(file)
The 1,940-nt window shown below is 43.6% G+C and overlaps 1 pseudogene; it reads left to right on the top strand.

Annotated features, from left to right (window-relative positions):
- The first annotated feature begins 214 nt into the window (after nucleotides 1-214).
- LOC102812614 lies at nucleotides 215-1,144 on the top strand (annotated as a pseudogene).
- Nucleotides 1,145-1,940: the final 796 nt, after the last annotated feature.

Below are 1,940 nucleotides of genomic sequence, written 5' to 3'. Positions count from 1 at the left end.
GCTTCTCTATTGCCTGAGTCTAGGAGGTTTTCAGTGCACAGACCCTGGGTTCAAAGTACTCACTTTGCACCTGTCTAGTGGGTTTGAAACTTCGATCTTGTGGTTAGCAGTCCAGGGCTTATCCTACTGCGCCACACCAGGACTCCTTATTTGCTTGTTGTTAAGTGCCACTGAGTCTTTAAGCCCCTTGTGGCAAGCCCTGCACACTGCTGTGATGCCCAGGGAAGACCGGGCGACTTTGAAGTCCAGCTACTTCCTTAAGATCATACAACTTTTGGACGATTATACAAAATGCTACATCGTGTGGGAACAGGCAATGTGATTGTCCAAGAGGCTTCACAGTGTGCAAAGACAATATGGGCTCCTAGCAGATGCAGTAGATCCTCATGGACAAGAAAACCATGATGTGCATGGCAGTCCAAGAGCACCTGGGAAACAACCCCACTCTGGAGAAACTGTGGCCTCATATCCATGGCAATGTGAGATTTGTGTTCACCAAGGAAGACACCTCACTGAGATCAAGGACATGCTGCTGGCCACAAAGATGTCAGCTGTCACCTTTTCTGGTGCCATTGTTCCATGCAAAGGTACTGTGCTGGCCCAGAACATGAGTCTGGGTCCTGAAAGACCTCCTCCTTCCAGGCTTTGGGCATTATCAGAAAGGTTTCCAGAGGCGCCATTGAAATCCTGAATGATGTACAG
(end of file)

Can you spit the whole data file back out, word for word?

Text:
The 1,940-nt window shown below is 43.6% G+C and overlaps 1 pseudogene; it reads left to right on the top strand.

Annotated features, from left to right (window-relative positions):
- The first annotated feature begins 214 nt into the window (after nucleotides 1-214).
- LOC102812614 lies at nucleotides 215-1,144 on the top strand (annotated as a pseudogene).
- Nucleotides 1,145-1,940: the final 796 nt, after the last annotated feature.

Below are 1,940 nucleotides of genomic sequence, written 5' to 3'. Positions count from 1 at the left end.
GCTTCTCTATTGCCTGAGTCTAGGAGGTTTTCAGTGCACAGACCCTGGGTTCAAAGTACTCACTTTGCACCTGTCTAGTGGGTTTGAAACTTCGATCTTGTGGTTAGCAGTCCAGGGCTTATCCTACTGCGCCACACCAGGACTCCTTATTTGCTTGTTGTTAAGTGCCACTGAGTCTTTAAGCCCCTTGTGGCAAGCCCTGCACACTGCTGTGATGCCCAGGGAAGACCGGGCGACTTTGAAGTCCAGCTACTTCCTTAAGATCATACAACTTTTGGACGATTATACAAAATGCTACATCGTGTGGGAACAGGCAATGTGATTGTCCAAGAGGCTTCACAGTGTGCAAAGACAATATGGGCTCCTAGCAGATGCAGTAGATCCTCATGGACAAGAAAACCATGATGTGCATGGCAGTCCAAGAGCACCTGGGAAACAACCCCACTCTGGAGAAACTGTGGCCTCATATCCATGGCAATGTGAGATTTGTGTTCACCAAGGAAGACACCTCACTGAGATCAAGGACATGCTGCTGGCCACAAAGATGTCAGCTGTCACCTTTTCTGGTGCCATTGTTCCATGCAAAGGTACTGTGCTGGCCCAGAACATGAGTCTGGGTCCTGAAAGACCTCCTCCTTCCAGGCTTTGGGCATTATCAGAAAGGTTTCCAGAGGCGCCATTGAAATCCTGAATGATGTACAG